Three Key Values for a Successful Family Business

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Family businesses are the backbone of the world economy, and so it is of vital importance that family business structures and systems are strong — not just financially, but also relationally.
Human capital lies at the heart of all companies’ competitive advantage, and this is nowhere more so than in family business, where success hinges on robust relationships. It is therefore critical to nurture and develop strong relationships by grounding them on key values, as well as finding the right people to help guide us through this process.

We all have people we look up to — mentors/role models — whether in person or virtually, who help guide us. We can have one, two or even five mentors, as many as required for different roles in our lives. We can also provide mentorship to others.

For example, I can have someone who is mentoring me as a mother, another who is mentoring me as an author; I can have a sports mentor, business mentor, etc. They are all different and yet equally valuable. I am also a mentor to many others, in particular, guiding families to effectively navigate difficult situations.

What exactly is mentorship, and how does it differ from coaching?

A coach is someone who asks questions that help to clear away the “fog” that often clouds our awareness and perspective, thereby freeing us to see our life with more clarity and resolution. 

A mentor is different. A mentor is someone who shares their life experience, which we can then “borrow” from to gain lessons and insights. Mentors may be older or younger — what matters is that they have gone further down the path of life than you, whether by virtue of age or circumstance. In other words, a mentor is someone who has had a different life experience from you, and is willing to share.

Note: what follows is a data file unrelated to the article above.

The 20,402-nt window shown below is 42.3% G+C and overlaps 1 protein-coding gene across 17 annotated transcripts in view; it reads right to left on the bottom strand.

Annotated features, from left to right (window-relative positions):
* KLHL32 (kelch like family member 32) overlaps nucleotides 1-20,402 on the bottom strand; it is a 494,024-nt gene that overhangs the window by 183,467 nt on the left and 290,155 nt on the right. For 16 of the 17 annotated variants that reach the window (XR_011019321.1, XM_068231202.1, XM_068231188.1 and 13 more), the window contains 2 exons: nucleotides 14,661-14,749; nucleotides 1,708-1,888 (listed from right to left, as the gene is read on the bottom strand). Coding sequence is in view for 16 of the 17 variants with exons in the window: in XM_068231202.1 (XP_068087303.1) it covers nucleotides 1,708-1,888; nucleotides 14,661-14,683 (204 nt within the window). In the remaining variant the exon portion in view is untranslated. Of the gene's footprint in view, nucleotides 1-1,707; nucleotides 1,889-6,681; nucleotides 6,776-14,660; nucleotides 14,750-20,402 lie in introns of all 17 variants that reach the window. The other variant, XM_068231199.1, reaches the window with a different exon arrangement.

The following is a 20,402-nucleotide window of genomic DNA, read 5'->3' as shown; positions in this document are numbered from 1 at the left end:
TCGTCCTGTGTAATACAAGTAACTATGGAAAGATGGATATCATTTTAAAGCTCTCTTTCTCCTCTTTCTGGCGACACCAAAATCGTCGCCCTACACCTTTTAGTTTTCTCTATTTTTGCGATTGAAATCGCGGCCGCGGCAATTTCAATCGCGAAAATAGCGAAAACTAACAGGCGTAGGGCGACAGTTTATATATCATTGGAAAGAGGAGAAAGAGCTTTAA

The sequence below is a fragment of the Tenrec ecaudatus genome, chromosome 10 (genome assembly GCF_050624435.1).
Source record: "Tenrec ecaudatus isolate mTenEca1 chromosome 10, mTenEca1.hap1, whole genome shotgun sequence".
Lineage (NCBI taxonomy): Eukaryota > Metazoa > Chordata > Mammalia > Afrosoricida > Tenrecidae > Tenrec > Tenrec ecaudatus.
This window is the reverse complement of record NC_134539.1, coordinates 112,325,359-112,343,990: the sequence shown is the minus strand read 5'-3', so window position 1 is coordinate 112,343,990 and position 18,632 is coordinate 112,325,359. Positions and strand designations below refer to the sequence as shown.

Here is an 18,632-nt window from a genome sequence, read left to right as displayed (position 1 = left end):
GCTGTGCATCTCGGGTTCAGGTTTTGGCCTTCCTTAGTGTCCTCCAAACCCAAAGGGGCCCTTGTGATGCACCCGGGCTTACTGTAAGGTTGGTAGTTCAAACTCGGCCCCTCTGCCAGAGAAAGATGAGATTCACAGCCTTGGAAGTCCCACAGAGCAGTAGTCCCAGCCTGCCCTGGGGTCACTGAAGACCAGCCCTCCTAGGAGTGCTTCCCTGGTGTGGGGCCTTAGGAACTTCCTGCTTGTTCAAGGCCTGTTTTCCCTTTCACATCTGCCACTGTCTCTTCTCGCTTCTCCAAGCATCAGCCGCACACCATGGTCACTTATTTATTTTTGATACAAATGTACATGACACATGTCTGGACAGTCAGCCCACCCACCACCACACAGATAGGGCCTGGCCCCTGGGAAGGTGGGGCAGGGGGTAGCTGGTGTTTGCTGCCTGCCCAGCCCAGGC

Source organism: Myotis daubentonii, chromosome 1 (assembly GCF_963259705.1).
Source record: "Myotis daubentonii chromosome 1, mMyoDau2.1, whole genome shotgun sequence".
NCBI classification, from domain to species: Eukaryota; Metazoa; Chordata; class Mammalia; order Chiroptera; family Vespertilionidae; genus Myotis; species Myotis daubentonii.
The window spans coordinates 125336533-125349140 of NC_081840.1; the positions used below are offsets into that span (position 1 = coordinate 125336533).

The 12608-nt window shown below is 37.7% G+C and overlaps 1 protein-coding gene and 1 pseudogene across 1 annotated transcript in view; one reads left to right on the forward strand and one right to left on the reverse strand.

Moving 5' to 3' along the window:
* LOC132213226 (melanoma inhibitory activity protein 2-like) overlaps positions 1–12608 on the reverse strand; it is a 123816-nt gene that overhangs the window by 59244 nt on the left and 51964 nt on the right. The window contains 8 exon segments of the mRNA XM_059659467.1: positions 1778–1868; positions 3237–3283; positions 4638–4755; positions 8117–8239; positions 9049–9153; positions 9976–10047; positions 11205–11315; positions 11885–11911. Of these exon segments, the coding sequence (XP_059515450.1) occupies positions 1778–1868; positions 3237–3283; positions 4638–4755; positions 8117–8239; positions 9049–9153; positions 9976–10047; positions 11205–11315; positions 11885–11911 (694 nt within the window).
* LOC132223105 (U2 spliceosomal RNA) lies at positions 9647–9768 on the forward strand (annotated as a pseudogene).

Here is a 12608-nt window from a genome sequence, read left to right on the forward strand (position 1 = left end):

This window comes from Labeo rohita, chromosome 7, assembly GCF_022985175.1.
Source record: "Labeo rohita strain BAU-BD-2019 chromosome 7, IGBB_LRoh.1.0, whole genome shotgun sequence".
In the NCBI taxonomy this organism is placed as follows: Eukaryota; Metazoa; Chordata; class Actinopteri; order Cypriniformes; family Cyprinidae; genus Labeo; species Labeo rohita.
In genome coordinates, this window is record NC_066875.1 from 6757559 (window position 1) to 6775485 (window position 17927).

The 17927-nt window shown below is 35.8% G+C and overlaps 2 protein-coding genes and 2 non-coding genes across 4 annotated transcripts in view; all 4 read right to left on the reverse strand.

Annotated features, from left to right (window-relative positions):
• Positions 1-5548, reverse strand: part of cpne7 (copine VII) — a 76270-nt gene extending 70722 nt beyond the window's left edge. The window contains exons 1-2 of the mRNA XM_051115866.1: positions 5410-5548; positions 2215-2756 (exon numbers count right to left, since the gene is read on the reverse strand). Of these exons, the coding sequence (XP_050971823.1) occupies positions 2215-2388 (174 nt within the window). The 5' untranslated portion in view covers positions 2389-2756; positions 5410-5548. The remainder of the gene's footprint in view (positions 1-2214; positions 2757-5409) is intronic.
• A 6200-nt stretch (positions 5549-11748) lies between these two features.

From my experience in working closely with and mentoring families, here are three key values that facilitate strong relationships and successful family businesses:


Empathy is the ability to understand and share feelings of another person; to see things from someone else’s frame of reference. Families that value and build empathy between family members grow stronger in responding to challenges, because they deeply understand their precise needs and can therefore focus on the appropriate solutions. Empathy may not come easily or automatically to everyone, but it can be cultivated: be curious, listen well and respect others. 


Gratitude comes from latin word – Gratus – which means thankful or pleasing. If you are grateful, you are pleased with something that someone has done for you or something that has been given to you. When employees develop gratitude it gives them a change of perspective: they are more open to feedback, complain less, are more cooperative, and they work harder. Gratitude is an important value across all levels of a family business. Gratitude makes us less entitled and less arrogant; we become more open to learning, more collaborative and more patient; we become kinder. All these are qualities that will make us someone others want to work with and work for.


Why is forgiveness important for family business? Hurt and disappointment are common and inevitable emotions that challenge all professional and personal relationships. Family businesses are especially vulnerable since these relationships are deeply intertwined, so it is important to protect your family assets by ensuring that you repair all relationships with forgiveness. 

Forgiveness is two-sided: for it to be fulfilling, it needs to be asked for by one, and granted by the other. It can also be difficult to genuinely forgive depending on the extent of hurt and disappointment, and here is where having an effective mentor can really help families to work through their everyday differences of opinion and learn to forgive each other – vital for family business success.

Building a strong family business can be a long journey, but a fruitful one if grounded in key values like the three listed above. Internalizing and nurturing these values takes commitment and practice, but having a trusted and effective mentor can help guide and facilitate this process, helping to ensure that your family business grows into a significant asset. 

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